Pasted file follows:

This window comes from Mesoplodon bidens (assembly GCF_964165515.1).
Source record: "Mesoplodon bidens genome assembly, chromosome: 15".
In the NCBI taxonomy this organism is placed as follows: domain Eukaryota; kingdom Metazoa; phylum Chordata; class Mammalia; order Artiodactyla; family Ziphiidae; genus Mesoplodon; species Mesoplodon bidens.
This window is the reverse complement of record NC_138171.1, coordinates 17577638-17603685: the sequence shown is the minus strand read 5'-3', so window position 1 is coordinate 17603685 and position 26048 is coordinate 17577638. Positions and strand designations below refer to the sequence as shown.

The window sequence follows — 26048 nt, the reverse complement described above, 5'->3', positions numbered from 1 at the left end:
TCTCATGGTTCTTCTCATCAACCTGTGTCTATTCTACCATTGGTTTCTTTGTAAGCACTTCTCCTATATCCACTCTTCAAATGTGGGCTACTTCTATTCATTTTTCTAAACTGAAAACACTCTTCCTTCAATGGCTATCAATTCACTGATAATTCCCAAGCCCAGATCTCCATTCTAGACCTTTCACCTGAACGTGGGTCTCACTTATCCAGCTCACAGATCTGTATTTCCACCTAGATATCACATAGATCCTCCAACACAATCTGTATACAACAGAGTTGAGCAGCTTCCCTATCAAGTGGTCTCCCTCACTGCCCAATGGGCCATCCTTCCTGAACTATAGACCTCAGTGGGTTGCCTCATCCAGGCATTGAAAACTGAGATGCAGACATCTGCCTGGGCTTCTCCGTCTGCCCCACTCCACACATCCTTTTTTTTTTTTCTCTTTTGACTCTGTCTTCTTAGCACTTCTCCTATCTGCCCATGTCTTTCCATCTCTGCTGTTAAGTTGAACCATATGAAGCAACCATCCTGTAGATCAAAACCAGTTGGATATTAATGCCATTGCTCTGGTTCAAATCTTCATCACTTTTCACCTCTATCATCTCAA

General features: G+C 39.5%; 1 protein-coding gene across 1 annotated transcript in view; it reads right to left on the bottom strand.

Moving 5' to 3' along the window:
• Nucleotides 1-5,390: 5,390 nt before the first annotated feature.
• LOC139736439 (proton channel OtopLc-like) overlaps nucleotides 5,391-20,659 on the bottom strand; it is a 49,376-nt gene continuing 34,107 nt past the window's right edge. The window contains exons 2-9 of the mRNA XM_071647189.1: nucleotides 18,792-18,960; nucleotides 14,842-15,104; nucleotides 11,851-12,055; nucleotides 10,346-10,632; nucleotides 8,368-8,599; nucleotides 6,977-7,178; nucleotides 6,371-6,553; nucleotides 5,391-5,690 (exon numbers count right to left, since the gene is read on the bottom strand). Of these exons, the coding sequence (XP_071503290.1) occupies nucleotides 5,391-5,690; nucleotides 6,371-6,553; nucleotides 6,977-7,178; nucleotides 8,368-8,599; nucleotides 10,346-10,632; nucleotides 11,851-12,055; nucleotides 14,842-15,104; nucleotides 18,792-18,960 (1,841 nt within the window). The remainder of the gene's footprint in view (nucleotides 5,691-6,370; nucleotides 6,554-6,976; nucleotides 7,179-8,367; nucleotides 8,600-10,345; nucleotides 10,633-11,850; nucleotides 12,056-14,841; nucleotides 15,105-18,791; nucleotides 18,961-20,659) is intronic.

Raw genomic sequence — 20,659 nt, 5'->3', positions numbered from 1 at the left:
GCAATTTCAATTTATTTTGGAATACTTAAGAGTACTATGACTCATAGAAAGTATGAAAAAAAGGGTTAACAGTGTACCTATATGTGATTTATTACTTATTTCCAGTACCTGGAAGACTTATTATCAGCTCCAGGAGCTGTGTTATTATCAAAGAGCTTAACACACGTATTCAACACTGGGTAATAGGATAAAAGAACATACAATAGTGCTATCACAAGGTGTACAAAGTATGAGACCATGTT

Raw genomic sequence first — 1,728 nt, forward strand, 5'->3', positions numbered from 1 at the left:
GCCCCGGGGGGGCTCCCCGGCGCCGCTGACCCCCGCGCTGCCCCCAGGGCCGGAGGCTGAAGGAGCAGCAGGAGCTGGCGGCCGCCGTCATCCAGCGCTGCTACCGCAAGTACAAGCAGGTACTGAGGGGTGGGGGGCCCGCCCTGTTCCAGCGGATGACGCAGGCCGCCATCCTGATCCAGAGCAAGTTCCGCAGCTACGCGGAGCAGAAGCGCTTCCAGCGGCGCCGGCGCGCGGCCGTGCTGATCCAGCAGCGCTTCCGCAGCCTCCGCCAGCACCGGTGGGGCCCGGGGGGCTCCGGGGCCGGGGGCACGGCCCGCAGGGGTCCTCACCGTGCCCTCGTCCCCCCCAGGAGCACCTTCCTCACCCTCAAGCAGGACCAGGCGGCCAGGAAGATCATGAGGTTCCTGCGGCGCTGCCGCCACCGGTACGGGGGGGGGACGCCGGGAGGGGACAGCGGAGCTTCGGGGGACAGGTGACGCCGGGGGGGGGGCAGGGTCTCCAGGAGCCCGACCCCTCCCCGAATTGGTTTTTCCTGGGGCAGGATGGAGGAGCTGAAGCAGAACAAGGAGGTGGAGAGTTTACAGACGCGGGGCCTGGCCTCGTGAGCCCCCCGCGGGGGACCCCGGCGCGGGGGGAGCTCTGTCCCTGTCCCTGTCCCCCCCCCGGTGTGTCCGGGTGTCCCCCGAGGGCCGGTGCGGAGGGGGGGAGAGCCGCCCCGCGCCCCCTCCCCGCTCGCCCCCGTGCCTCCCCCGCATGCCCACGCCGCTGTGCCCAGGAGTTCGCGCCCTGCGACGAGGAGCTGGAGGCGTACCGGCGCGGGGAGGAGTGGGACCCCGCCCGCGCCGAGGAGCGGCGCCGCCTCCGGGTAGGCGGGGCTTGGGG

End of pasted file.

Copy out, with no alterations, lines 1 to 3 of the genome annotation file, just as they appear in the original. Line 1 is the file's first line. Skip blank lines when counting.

This window comes from Mesoplodon bidens (assembly GCF_964165515.1).
Source record: "Mesoplodon bidens genome assembly, chromosome: 15".
In the NCBI taxonomy this organism is placed as follows: domain Eukaryota; kingdom Metazoa; phylum Chordata; class Mammalia; order Artiodactyla; family Ziphiidae; genus Mesoplodon; species Mesoplodon bidens.